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Barytes (or barite) is the naturally occurring mineral form of barium sulphate. Its main properties are its high specific gravity (4.5), very low solubility; it is non-toxic, and also chemically and physically unreactive.
It is extracted by both surface and underground mining, followed by simple physical processing methods to produce the correctly sized product and to remove extraneous materials.

Some 70% worldwide is used as a weighting agent for drilling fluids in oil and gas exploration. Other uses are in added-value applications which include the car, electronics, TV screen, rubber, and glass ceramics and paint industry, radiation shielding, and medical applications (barium meals). Barytes is supplied in a variety of forms and the price depends on the amount of processing; filler applications commanding higher prices following intense physical processing by grinding and micronizing, and there are further premiums for whiteness and brightness, and color.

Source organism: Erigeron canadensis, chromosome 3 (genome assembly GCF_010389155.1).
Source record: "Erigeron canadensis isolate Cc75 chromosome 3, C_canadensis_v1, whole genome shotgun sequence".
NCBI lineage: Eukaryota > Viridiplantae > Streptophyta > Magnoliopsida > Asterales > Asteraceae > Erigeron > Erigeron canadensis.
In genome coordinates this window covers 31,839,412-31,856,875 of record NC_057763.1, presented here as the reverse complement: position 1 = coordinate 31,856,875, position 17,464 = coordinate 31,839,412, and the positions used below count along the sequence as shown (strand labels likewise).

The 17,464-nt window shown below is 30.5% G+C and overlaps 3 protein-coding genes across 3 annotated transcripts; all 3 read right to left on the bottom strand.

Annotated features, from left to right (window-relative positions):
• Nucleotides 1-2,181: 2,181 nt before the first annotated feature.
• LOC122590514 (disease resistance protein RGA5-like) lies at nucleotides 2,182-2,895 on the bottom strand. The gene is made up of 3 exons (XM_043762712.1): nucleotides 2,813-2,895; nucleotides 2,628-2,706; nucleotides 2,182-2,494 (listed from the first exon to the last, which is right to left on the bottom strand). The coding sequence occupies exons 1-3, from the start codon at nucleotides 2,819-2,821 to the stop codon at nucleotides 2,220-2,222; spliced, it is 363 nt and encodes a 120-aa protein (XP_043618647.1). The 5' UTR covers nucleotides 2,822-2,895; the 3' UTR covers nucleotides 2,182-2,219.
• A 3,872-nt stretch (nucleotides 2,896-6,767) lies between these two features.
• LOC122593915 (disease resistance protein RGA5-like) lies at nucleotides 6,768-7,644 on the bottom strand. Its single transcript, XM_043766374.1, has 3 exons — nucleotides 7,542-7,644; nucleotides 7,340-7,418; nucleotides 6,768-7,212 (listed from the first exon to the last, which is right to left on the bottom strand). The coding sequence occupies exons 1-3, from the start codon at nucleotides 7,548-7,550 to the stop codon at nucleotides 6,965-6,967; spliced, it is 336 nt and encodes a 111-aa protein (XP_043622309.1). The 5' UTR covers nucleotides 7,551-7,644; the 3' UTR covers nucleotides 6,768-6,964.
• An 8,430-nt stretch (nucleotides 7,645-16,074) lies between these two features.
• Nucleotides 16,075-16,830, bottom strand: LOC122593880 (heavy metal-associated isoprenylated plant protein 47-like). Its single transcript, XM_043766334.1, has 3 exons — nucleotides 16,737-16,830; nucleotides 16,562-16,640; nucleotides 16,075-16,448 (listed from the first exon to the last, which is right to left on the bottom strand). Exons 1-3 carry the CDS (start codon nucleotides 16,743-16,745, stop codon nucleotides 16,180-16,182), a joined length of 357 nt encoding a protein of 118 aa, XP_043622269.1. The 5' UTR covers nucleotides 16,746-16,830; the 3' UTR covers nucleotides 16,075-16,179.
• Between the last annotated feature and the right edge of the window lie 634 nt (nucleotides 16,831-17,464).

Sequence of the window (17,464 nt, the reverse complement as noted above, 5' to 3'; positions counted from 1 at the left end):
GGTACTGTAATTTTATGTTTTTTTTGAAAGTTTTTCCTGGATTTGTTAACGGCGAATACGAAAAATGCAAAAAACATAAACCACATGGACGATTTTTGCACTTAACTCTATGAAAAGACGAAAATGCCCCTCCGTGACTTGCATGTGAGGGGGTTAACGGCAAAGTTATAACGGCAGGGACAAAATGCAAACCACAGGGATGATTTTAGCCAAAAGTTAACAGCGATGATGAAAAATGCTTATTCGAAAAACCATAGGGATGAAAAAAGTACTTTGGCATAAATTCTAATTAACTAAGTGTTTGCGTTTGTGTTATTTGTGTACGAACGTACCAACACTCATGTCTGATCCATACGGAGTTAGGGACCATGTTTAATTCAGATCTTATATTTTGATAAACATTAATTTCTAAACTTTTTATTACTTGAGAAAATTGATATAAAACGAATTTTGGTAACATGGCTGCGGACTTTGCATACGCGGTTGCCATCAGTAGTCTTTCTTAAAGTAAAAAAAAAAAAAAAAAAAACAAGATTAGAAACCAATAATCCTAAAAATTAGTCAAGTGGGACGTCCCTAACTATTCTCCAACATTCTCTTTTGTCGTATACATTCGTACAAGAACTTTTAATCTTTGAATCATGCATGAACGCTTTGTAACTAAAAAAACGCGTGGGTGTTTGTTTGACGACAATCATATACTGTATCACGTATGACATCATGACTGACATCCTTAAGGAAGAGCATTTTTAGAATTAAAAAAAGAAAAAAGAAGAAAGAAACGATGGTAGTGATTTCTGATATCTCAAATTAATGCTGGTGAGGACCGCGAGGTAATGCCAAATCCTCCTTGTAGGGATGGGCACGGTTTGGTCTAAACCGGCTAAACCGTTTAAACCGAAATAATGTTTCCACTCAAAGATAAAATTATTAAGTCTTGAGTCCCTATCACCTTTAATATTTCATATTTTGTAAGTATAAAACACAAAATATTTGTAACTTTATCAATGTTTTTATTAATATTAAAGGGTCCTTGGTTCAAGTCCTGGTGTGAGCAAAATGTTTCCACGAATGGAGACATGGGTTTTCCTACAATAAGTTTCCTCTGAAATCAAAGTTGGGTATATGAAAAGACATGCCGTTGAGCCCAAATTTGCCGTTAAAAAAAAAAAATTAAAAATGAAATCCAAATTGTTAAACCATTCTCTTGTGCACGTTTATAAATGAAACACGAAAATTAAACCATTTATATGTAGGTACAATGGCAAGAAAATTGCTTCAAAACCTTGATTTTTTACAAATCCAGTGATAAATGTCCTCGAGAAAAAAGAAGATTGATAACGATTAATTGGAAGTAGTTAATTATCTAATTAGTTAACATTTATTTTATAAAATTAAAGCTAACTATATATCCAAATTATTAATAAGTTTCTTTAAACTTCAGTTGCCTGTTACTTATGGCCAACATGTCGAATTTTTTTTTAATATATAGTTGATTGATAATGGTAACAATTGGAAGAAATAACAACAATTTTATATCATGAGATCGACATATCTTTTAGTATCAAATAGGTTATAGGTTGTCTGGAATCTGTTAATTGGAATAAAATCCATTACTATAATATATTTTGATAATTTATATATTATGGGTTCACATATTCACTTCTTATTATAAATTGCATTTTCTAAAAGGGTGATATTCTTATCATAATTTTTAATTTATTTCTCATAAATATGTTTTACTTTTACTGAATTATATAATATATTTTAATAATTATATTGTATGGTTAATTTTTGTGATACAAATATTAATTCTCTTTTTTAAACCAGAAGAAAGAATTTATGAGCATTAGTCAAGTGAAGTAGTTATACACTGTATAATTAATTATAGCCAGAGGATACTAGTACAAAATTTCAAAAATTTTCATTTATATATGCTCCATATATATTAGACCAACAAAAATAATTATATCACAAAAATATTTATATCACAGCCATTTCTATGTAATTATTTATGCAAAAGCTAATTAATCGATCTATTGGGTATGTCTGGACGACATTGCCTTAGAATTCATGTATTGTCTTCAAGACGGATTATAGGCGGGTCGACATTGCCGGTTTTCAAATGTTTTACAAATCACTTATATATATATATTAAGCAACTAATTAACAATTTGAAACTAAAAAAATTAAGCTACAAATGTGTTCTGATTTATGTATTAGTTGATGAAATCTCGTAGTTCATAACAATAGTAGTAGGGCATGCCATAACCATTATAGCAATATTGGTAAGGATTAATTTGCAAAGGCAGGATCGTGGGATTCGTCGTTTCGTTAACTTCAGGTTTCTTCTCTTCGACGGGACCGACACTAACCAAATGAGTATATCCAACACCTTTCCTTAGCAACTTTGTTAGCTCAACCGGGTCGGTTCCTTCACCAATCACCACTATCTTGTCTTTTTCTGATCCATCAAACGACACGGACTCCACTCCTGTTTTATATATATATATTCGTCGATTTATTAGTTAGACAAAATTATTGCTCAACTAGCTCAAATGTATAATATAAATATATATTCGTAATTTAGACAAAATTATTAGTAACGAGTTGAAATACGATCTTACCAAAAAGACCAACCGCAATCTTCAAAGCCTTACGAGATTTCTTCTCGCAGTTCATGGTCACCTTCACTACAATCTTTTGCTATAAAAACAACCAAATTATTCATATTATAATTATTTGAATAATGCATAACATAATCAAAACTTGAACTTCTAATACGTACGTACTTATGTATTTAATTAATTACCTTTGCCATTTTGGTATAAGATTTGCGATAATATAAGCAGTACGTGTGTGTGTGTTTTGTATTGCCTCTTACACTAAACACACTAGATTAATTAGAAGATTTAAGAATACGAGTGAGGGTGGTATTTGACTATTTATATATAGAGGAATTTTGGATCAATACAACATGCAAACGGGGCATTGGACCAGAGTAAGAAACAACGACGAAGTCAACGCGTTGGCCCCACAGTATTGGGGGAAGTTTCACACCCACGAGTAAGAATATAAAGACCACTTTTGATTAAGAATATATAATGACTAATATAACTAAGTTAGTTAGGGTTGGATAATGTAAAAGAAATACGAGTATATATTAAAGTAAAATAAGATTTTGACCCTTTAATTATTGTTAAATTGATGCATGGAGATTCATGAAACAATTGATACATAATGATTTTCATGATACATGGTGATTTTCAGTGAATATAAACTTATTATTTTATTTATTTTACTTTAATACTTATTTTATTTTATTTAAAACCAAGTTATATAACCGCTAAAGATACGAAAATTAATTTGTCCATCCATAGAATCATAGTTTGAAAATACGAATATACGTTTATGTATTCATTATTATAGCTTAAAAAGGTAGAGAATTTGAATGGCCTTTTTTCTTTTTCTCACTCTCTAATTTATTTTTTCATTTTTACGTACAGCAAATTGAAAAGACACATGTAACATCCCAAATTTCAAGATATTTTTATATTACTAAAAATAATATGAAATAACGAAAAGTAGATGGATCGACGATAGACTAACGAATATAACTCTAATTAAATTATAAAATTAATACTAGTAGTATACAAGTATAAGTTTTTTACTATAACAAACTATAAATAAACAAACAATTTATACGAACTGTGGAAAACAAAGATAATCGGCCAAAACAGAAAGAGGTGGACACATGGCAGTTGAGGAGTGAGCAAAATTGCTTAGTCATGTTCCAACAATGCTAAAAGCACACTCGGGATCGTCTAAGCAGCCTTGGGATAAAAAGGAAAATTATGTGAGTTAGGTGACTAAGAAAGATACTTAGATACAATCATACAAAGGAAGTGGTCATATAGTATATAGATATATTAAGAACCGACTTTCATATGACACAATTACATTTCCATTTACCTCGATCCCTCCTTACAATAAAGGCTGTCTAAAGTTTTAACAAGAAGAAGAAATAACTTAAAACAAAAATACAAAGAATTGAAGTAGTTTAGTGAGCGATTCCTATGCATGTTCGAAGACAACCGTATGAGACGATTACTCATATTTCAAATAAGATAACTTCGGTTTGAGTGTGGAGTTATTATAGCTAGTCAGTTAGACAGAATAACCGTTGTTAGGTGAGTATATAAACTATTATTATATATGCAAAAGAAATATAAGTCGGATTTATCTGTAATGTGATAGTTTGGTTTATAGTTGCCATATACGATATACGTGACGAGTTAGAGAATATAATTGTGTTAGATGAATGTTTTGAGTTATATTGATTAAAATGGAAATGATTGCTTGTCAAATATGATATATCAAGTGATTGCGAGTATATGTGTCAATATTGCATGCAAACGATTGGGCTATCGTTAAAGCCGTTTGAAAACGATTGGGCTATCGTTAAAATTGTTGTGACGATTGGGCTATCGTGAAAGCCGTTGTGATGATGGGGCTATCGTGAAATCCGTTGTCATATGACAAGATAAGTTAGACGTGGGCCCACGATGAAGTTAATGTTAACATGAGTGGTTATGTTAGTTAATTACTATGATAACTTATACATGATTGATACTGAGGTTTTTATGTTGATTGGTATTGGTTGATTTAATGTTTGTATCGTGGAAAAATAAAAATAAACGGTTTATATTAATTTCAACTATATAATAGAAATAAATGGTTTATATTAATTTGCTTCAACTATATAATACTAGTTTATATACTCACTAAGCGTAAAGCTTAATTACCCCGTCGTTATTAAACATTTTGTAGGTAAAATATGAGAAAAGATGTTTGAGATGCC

The resource is hosted by assorted sedimentary rocks (shale, mudstone, siltstone, limestone). The barytes occur in the form of veins having a width varying between a few centimeters to 3.5 meters. Veins persist along strike for distances varying between just under 1,000 meters to over 4,000 meters.

Laboratory studies conducted on samples from the state show that the specific gravity of mine materials varies between 3.9 and 4.4. This is within the specification of the American Petroleum Institute (API). However, some samples have specific gravity values of less than 3.6. Such samples are silica-rich varieties not suitable for use unless beneficiated. The impurities indicated by analytical data are quartz, celestite, and iron oxide.

The inferred resource of barytes in the region is 3,243,376 metric tonnes calculated using an average specific gravity of 4.2 and a vein depth projected to 20 meters.

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